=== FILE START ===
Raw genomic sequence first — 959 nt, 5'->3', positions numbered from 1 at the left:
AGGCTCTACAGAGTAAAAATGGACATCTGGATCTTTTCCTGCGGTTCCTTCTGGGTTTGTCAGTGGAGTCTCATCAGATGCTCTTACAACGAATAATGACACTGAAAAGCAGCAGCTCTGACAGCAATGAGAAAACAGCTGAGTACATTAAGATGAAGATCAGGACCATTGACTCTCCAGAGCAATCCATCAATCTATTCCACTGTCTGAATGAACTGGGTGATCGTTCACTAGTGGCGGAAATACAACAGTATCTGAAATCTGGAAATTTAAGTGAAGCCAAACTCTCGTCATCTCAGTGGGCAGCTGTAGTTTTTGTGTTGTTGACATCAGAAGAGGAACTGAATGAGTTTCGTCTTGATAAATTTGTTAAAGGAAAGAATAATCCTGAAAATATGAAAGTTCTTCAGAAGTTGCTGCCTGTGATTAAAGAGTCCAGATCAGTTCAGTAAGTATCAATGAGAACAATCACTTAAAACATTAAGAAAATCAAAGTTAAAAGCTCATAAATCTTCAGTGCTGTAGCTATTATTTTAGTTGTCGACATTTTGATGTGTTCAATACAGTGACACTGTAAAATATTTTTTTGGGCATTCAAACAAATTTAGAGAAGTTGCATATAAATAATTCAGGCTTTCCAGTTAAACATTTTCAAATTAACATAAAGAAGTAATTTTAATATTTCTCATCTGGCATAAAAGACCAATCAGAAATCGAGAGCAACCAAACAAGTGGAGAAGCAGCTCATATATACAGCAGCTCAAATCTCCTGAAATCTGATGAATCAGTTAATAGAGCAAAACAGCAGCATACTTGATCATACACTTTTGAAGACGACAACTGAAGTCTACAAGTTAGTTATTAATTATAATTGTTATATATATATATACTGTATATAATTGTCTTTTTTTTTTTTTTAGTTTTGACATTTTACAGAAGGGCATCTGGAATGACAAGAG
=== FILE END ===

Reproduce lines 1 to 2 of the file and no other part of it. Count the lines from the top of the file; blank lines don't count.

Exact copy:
Raw genomic sequence first — 959 nt, 5'->3', positions numbered from 1 at the left:
AGGCTCTACAGAGTAAAAATGGACATCTGGATCTTTTCCTGCGGTTCCTTCTGGGTTTGTCAGTGGAGTCTCATCAGATGCTCTTACAACGAATAATGACACTGAAAAGCAGCAGCTCTGACAGCAATGAGAAAACAGCTGAGTACATTAAGATGAAGATCAGGACCATTGACTCTCCAGAGCAATCCATCAATCTATTCCACTGTCTGAATGAACTGGGTGATCGTTCACTAGTGGCGGAAATACAACAGTATCTGAAATCTGGAAATTTAAGTGAAGCCAAACTCTCGTCATCTCAGTGGGCAGCTGTAGTTTTTGTGTTGTTGACATCAGAAGAGGAACTGAATGAGTTTCGTCTTGATAAATTTGTTAAAGGAAAGAATAATCCTGAAAATATGAAAGTTCTTCAGAAGTTGCTGCCTGTGATTAAAGAGTCCAGATCAGTTCAGTAAGTATCAATGAGAACAATCACTTAAAACATTAAGAAAATCAAAGTTAAAAGCTCATAAATCTTCAGTGCTGTAGCTATTATTTTAGTTGTCGACATTTTGATGTGTTCAATACAGTGACACTGTAAAATATTTTTTTGGGCATTCAAACAAATTTAGAGAAGTTGCATATAAATAATTCAGGCTTTCCAGTTAAACATTTTCAAATTAACATAAAGAAGTAATTTTAATATTTCTCATCTGGCATAAAAGACCAATCAGAAATCGAGAGCAACCAAACAAGTGGAGAAGCAGCTCATATATACAGCAGCTCAAATCTCCTGAAATCTGATGAATCAGTTAATAGAGCAAAACAGCAGCATACTTGATCATACACTTTTGAAGACGACAACTGAAGTCTACAAGTTAGTTATTAATTATAATTGTTATATATATATATACTGTATATAATTGTCTTTTTTTTTTTTTTAGTTTTGACATTTTACAGAAGGGCATCTGGAATGACAAGAG